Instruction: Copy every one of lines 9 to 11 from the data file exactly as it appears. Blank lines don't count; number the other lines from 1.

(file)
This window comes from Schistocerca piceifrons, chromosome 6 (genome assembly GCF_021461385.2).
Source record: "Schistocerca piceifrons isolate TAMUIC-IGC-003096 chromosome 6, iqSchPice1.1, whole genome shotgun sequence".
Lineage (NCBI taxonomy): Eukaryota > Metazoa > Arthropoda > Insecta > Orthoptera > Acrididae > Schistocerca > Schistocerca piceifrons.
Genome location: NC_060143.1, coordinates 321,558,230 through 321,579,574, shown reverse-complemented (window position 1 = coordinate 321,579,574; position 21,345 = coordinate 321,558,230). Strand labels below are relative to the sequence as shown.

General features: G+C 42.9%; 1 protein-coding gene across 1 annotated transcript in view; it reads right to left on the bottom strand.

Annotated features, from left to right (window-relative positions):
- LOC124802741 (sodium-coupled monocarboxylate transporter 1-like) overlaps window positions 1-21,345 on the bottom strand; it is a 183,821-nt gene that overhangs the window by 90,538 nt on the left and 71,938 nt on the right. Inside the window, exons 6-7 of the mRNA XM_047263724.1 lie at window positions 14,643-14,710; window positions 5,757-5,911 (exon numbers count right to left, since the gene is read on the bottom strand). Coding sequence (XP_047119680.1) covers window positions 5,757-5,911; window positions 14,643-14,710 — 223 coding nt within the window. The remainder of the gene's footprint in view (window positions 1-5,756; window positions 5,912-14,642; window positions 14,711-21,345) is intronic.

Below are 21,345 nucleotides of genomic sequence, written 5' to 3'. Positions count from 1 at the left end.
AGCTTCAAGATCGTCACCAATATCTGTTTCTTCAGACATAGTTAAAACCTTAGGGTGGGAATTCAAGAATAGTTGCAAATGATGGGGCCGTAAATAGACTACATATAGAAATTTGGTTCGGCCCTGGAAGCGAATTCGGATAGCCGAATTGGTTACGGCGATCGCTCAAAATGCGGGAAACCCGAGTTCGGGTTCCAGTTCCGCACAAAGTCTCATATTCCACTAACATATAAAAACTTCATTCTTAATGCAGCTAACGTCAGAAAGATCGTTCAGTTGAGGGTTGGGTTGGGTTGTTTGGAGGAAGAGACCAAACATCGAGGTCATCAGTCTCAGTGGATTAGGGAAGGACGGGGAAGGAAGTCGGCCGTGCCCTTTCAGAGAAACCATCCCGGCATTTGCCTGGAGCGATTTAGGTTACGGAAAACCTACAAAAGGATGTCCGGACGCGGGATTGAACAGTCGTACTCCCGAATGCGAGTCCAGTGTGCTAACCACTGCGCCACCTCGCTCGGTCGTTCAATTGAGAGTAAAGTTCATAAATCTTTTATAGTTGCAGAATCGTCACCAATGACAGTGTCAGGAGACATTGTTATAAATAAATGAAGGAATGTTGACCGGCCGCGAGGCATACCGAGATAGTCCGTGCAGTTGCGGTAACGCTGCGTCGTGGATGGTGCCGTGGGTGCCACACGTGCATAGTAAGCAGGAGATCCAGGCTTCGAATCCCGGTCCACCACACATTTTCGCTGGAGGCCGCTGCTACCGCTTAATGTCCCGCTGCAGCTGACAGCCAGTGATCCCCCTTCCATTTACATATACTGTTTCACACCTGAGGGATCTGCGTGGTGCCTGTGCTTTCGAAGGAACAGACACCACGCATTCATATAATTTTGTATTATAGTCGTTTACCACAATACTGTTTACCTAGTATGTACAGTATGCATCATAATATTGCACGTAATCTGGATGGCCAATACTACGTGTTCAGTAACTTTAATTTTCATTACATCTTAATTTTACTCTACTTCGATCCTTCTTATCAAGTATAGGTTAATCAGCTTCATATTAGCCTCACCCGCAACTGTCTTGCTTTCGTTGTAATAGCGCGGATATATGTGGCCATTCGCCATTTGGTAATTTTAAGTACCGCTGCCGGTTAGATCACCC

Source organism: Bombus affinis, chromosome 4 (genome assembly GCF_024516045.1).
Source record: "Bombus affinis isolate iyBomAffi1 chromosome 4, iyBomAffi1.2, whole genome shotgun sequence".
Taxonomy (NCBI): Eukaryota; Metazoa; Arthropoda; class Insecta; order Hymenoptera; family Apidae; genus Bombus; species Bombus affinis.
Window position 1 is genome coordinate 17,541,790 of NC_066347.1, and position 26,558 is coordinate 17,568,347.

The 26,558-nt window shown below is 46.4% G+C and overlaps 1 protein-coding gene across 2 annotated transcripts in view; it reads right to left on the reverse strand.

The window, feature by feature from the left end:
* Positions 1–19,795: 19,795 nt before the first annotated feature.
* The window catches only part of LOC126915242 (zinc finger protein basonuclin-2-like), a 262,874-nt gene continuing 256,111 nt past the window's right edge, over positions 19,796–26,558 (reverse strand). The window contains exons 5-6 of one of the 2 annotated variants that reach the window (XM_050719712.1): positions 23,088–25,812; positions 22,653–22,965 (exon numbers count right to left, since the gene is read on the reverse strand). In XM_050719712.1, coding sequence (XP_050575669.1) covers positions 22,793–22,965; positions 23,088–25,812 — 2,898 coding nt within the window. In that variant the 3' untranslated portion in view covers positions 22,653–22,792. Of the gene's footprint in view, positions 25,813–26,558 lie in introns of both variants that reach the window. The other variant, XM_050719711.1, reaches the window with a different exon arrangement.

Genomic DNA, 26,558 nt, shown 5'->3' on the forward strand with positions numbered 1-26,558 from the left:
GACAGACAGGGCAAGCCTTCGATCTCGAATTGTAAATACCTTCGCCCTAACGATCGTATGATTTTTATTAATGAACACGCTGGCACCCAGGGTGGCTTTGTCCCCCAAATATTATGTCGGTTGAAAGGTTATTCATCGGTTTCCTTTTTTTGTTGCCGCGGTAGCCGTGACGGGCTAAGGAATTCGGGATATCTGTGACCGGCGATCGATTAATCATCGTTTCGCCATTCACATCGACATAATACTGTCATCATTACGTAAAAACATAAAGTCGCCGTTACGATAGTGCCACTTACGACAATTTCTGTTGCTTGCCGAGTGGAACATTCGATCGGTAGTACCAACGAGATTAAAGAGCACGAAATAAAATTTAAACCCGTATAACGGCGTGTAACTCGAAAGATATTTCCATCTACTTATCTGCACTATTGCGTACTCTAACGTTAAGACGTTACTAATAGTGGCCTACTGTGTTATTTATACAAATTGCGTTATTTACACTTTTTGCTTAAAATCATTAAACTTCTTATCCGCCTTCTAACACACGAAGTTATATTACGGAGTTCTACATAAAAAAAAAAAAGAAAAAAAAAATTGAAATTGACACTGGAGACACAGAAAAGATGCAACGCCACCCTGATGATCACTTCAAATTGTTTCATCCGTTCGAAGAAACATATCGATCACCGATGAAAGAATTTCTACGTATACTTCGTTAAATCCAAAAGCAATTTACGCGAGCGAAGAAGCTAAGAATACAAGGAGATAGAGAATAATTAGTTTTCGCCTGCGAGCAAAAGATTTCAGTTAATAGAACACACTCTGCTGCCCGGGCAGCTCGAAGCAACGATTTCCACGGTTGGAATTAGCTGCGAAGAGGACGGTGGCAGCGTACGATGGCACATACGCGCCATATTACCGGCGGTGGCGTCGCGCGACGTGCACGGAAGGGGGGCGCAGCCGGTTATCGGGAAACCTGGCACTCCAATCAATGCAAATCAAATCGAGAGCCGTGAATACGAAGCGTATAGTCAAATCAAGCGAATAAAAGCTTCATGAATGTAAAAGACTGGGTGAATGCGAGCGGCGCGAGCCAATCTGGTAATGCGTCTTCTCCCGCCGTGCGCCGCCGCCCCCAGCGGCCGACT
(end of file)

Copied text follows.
AGCTTCAAGATCGTCACCAATATCTGTTTCTTCAGACATAGTTAAAACCTTAGGGTGGGAATTCAAGAATAGTTGCAAATGATGGGGCCGTAAATAGACTACATATAGAAATTTGGTTCGGCCCTGGAAGCGAATTCGGATAGCCGAATTGGTTACGGCGATCGCTCAAAATGCGGGAAACCCGAGTTCGGGTTCCAGTTCCGCACAAAGTCTCATATTCCACTAACATATAAAAACTTCATTCTTAATGCAGCTAACGTCAGAAAGATCGTTCAGTTGAGGGTTGGGTTGGGTTGTTTGGAGGAAGAGACCAAACATCGAGGTCATCAGTCTCAGTGGATTAGGGAAGGACGGGGAAGGAAGTCGGCCGTGCCCTTTCAGAGAAACCATCCCGGCATTTGCCTGGAGCGATTTAGGTTACGGAAAACCTACAAAAGGATGTCCGGACGCGGGATTGAACAGTCGTACTCCCGAATGCGAGTCCAGTGTGCTAACCACTGCGCCACCTCGCTCGGTCGTTCAATTGAGAGTAAAGTTCATAAATCTTTTATAGTTGCAGAATCGTCACCAATGACAGTGTCAGGAGACATTGTTATAAATAAATGAAGGAATGTTGACCGGCCGCGAGGCATACCGAGATAGTCCGTGCAGTTGCGGTAACGCTGCGTCGTGGATGGTGCCGTGGGTGCCACACGTGCATAGTAAGCAGGAGATCCAGGCTTCGAATCCCGGTCCACCACACATTTTCGCTGGAGGCCGCTGCTACCGCTTAATGTCCCGCTGCAGCTGACAGCCAGTGATCCCCCTTCCATTTACATATACTGTTTCACACCTGAGGGATCTGCGTGGTGCCTGTGCTTTCGAAGGAACAGACACCACGCATTCATATAATTTTGTATTATAGTCGTTTACCACAATACTGTTTACCTAGTATGTACAGTATGCATCATAATATTGCACGTAATCTGGATGGCCAATACTACGTGTTCAGTAACTTTAATTTTCATTACATCTTAATTTTACTCTACTTCGATCCTTCTTATCAAGTATAGGTTAATCAGCTTCATATTAGCCTCACCCGCAACTGTCTTGCTTTCGTTGTAATAGCGCGGATATATGTGGCCATTCGCCATTTGGTAATTTTAAGTACCGCTGCCGGTTAGATCACCC

Source organism: Bombus affinis, chromosome 4 (genome assembly GCF_024516045.1).
Source record: "Bombus affinis isolate iyBomAffi1 chromosome 4, iyBomAffi1.2, whole genome shotgun sequence".